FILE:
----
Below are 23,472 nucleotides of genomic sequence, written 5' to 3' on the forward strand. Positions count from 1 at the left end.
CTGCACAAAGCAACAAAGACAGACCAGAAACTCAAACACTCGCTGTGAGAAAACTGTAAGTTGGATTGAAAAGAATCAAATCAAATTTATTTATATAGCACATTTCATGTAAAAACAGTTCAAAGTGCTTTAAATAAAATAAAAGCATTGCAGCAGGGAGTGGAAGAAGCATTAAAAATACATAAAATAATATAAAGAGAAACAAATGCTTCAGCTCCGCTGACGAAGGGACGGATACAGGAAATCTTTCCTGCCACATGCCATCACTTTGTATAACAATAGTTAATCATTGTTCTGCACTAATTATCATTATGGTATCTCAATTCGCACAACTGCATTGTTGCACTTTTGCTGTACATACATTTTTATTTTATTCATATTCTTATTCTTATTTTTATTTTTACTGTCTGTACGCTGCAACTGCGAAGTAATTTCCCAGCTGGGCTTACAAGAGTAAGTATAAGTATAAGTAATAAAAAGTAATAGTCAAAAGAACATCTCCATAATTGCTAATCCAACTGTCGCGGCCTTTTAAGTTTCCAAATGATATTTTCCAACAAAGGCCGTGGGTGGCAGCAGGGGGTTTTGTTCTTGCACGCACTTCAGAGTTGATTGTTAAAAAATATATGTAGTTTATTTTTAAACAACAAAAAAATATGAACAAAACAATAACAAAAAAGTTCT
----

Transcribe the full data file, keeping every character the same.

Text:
Below are 23,472 nucleotides of genomic sequence, written 5' to 3' on the forward strand. Positions count from 1 at the left end.
CTGCACAAAGCAACAAAGACAGACCAGAAACTCAAACACTCGCTGTGAGAAAACTGTAAGTTGGATTGAAAAGAATCAAATCAAATTTATTTATATAGCACATTTCATGTAAAAACAGTTCAAAGTGCTTTAAATAAAATAAAAGCATTGCAGCAGGGAGTGGAAGAAGCATTAAAAATACATAAAATAATATAAAGAGAAACAAATGCTTCAGCTCCGCTGACGAAGGGACGGATACAGGAAATCTTTCCTGCCACATGCCATCACTTTGTATAACAATAGTTAATCATTGTTCTGCACTAATTATCATTATGGTATCTCAATTCGCACAACTGCATTGTTGCACTTTTGCTGTACATACATTTTTATTTTATTCATATTCTTATTCTTATTTTTATTTTTACTGTCTGTACGCTGCAACTGCGAAGTAATTTCCCAGCTGGGCTTACAAGAGTAAGTATAAGTATAAGTAATAAAAAGTAATAGTCAAAAGAACATCTCCATAATTGCTAATCCAACTGTCGCGGCCTTTTAAGTTTCCAAATGATATTTTCCAACAAAGGCCGTGGGTGGCAGCAGGGGGTTTTGTTCTTGCACGCACTTCAGAGTTGATTGTTAAAAAATATATGTAGTTTATTTTTAAACAACAAAAAAATATGAACAAAACAATAACAAAAAAGTTCT